This App Aims to Protect You from the Dangers of Wexting

Illustration for article titled This App Aims to Protect You from the Dangers of Wexting

It may seem like app stores are nothing but addictive casual games, sketchy hookup facilitators and period trackers. But every now and then, something genuinely useful comes along. Take Audio Aware, which is designed to alert "distracted walkers" when there's danger barreling in their direction.

Rejoice, wexters of the world! Return to your Rihanna playlists, earbud-wearers!

According to the MIT Technology Review, the app is the work of a startup called One Llama:

The app, planned for release in March, will run in the background on an Android smartphone, detecting sounds like screeching tires and wailing sirens and alerting you to them by interrupting the music you're listening to, for instance. The app will arrive with knowledge of a number of perilous sounds, and users will be able to add their own sounds to the app and share them with other people.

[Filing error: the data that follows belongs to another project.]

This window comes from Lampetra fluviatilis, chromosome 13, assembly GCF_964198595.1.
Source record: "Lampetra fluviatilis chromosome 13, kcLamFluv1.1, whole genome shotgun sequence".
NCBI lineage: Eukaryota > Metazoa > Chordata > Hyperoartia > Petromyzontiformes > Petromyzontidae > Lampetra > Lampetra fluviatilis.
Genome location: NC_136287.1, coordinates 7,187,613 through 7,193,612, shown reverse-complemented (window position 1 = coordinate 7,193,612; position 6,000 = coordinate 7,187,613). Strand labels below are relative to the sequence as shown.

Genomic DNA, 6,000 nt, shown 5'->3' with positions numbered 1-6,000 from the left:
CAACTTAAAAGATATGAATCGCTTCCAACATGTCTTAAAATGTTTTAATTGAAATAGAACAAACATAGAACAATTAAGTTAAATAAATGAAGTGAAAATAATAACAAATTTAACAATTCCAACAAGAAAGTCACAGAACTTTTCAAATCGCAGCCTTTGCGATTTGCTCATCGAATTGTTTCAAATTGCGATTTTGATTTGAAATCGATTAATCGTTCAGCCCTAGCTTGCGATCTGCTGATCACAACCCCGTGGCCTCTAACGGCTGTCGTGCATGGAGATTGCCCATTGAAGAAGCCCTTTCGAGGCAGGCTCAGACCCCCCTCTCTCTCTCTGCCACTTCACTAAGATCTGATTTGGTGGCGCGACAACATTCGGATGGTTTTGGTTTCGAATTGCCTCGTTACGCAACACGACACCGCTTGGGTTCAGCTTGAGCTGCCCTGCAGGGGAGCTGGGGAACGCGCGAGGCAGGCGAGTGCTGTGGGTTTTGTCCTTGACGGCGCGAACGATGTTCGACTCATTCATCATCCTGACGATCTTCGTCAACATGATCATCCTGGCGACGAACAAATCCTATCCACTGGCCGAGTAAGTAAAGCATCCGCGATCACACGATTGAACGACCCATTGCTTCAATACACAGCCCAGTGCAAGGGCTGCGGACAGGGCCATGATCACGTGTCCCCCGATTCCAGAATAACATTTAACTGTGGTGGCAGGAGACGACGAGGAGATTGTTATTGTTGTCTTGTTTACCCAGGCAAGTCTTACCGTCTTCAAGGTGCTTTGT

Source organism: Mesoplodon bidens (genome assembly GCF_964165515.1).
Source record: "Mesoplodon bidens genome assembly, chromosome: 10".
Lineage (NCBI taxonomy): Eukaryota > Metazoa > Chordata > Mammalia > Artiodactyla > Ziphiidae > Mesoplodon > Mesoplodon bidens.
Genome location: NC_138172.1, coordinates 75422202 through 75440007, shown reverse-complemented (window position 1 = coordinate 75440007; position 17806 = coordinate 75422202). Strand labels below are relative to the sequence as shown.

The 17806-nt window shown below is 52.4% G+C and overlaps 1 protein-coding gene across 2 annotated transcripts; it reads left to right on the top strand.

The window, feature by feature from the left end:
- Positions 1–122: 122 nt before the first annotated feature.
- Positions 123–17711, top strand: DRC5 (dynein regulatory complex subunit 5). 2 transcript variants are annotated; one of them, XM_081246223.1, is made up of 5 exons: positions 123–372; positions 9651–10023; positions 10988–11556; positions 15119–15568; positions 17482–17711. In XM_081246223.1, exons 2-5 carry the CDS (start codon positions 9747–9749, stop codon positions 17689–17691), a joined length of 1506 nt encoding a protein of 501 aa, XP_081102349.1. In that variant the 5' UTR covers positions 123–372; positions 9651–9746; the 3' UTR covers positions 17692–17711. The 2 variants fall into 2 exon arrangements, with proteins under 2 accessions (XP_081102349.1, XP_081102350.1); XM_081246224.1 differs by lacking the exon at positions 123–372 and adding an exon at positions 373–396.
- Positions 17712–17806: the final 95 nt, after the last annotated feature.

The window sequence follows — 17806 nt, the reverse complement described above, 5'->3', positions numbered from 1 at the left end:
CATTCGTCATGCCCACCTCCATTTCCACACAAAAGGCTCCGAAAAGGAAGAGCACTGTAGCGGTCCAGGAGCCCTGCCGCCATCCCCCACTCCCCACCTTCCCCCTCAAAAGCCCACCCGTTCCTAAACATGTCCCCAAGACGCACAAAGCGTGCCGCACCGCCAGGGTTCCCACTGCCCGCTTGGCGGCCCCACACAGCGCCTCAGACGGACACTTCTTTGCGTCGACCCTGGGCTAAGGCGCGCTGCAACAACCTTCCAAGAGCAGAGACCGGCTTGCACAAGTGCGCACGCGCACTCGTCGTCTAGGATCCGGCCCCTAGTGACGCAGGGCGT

Whenever your smartphone picks up one of the danger noises, the app will provide a warning, maybe an amplified version of the original trigger. The company's "artificial ear" technology, which they ultimately hope to integrate into lots of wearable gadgets, sounds pretty sick:

When sound enters your ear, it travels through the spiral-shaped cochlea, which is lined with tiny hair cells that vibrate like tuning forks when hit by certain frequencies. One Llama's artificial ear is a software version of this—essentially, a bank of digital tuning forks that measure sounds.

Candy Crush jokes aside, this seems like a genuinely helpful development for the hard-of-hearing.

But Audio Aware also arrives not a moment too soon for those (this reporter included) who're currently strolling the streets of major cities with faces in phones and headphones clamped over ears. That text to say you're running 10 minutes late might seem urgent but, as this recent article in the New York Times points out, it's actually a terrible idea:

Their gait patterns changed. Texters took significantly shorter steps, and their pace slowed. They also "deviated more from a straight line," the study's authors wrote, meaning that with almost every step, they set their feet farther to the side.


If you're already drunkard's walking all over the sidewalk, you probably aren't going to hear that garbage trunk until it's too late.

The safest thing, of course, would be to stop walking and texting. Unfortunately, Twitter is not going to check itself.


(h/t Daily Dot)

Photo via Shutterstock.

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